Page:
Kenyan Supreme Court now in favour of LGBTQ groups despite hypocrisy of contradicting previous ruling

Photo by Tristan B. on Unsplash

By Haris Khawaja and Michal Okonski

The Kenyan Supreme Court has ruled that it regrets its 2013 ruling to stop the formation of the National Gay and Lesbian Human Rights Commission (NGLHRC).

Photo by Tristan B. on Unsplash

The LGBTQ community in Kenya has been fighting for the creation of a government group focusing on tackling these oppressive laws, but the formation was blocked in 2013.

Kenya’s laws state that homosexuality or knowledge of another person’s homosexual acts is illegal, with punishment of up to 14 years of imprisonment. These laws were created by British colonialists before the country’s independence in 1963.

The decision was again blocked in 2019 by the High Court, stating that ‘it is against the order of nature’.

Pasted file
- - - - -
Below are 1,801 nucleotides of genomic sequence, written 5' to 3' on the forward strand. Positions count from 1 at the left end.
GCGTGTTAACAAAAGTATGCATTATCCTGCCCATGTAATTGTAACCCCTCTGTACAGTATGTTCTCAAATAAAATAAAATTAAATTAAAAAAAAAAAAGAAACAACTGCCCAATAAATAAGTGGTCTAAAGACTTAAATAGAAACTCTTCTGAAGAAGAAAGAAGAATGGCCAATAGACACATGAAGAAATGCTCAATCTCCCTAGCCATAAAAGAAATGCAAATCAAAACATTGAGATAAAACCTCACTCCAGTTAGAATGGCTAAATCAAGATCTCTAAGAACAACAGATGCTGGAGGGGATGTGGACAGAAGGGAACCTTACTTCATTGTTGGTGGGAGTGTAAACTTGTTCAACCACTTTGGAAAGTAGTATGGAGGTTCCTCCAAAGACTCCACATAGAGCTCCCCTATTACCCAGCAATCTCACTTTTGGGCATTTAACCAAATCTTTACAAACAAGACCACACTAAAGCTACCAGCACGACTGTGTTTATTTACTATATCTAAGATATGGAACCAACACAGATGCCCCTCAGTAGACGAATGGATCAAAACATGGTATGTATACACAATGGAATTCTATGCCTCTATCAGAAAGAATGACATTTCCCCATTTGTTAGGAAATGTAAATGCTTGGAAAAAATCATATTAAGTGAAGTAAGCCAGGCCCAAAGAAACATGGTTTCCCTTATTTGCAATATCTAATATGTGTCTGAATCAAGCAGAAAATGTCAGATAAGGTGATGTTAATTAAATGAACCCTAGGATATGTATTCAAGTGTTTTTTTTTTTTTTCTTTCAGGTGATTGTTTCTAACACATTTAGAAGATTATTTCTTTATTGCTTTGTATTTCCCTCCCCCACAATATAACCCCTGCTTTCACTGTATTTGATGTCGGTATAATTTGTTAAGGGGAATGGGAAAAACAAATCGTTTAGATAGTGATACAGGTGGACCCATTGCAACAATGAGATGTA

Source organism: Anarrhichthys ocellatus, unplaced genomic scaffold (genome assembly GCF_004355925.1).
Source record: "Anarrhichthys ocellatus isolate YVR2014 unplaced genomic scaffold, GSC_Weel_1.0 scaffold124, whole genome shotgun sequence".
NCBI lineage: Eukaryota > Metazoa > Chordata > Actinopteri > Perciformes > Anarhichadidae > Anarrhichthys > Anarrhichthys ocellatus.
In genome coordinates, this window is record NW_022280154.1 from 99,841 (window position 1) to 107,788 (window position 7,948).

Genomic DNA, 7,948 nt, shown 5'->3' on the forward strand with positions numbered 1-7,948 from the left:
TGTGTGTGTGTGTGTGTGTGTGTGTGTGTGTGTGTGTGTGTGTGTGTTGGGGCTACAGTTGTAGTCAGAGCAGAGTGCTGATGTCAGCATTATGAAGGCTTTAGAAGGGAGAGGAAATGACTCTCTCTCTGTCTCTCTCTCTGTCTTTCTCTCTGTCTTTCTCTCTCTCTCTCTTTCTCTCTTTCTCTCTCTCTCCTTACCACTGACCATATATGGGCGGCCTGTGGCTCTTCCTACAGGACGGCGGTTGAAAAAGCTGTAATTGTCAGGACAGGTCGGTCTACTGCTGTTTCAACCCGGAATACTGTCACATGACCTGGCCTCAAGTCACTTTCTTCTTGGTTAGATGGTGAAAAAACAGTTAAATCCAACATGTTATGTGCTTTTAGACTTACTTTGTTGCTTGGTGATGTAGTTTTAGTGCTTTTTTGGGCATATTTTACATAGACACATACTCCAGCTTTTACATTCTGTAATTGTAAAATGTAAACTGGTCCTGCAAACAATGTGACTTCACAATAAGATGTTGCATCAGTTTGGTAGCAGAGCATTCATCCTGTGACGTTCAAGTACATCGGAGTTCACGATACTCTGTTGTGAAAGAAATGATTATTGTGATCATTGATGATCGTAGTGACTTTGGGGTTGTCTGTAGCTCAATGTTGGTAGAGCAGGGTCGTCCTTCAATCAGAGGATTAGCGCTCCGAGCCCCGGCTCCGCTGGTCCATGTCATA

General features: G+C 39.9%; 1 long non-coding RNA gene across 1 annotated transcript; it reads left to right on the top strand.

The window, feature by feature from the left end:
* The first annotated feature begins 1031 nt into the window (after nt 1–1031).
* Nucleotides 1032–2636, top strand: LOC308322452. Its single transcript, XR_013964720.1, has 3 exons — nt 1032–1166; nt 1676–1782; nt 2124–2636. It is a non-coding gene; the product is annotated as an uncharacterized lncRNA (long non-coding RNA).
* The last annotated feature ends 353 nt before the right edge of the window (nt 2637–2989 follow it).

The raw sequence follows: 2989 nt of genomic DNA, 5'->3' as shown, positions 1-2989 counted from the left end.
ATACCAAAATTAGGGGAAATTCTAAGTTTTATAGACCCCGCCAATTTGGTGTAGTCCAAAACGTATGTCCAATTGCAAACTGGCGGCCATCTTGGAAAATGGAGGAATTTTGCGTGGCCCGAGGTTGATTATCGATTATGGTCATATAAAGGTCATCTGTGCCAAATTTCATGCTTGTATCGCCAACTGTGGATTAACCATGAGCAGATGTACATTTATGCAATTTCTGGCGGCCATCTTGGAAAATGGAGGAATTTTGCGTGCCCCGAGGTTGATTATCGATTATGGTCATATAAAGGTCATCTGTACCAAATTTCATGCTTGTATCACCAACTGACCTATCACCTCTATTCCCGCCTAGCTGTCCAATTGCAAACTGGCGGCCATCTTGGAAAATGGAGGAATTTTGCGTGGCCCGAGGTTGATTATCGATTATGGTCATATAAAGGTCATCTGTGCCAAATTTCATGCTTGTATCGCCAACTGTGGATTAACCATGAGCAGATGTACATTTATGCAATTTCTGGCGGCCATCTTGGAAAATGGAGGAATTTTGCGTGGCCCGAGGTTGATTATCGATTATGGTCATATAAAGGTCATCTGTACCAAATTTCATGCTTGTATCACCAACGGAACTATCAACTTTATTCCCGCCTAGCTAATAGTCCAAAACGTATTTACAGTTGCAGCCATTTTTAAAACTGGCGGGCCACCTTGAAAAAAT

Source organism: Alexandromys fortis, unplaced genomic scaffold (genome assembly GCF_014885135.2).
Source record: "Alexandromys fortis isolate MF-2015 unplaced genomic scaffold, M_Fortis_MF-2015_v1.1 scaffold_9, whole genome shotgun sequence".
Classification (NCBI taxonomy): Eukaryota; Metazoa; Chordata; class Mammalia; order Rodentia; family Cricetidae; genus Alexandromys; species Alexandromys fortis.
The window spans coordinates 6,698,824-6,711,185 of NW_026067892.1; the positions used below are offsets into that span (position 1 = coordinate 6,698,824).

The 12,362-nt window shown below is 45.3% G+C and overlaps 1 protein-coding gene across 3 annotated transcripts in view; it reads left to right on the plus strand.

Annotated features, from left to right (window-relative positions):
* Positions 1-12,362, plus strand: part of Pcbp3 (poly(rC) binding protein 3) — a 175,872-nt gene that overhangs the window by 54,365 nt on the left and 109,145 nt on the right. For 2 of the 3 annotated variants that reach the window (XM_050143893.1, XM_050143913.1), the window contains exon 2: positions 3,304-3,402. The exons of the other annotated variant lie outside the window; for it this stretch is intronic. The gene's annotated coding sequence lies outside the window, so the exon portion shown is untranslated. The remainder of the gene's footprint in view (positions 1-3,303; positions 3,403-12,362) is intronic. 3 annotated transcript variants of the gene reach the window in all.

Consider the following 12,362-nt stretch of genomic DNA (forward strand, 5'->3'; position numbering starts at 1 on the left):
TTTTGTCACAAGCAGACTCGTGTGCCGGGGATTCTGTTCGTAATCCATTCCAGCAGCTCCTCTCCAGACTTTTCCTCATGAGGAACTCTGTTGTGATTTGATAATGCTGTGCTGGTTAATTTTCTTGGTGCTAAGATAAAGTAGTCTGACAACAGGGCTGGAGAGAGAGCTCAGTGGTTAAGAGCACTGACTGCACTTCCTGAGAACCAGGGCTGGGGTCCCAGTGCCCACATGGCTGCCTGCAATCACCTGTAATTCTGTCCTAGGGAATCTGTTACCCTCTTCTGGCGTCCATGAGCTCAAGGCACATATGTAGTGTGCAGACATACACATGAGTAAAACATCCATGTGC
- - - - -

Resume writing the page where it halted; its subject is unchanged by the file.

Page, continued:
Kenya President William Ruto criticised the Supreme Court’s ruling, saying: “We shall not allow women to marry women and men to marry men. That is not possible in our country.” 

The president also expressed how important Christianity is in the country, stating that he asks “all religious leaders in the country to stand firm” against these “dirty teachings.”

Outcries in Kenya have been frequent since the killing of fashion designer and model Edwin Chiloba, who was found stuffed in a box with socks in his mouth in January. 

A homophobic zeitgeist has been prevalent in Kenya since the killing. More than half of the LGBTQ community have been assaulted for their sexuality in recent years, according to The Gay and Lesbian Coalition of Kenya.

The supreme court’s stance is uncommon, as many religious countries in Africa (such as neighbouring Uganda) are passing bills to limit homosexuality and the expression of sexuality. 

Nyashadzashe Nguwo, Academic Executive at DSU, wanted to remind students of how important inclusivity is around campus.

He said: “Diversity and being yourself is important to me and the reason I ran for student leadership.”

Nyashadzashe comes from Zimbabwe, where a similar anti-LGBT rhetoric is common. He uses his position here at DMU to promote representation of everyone.

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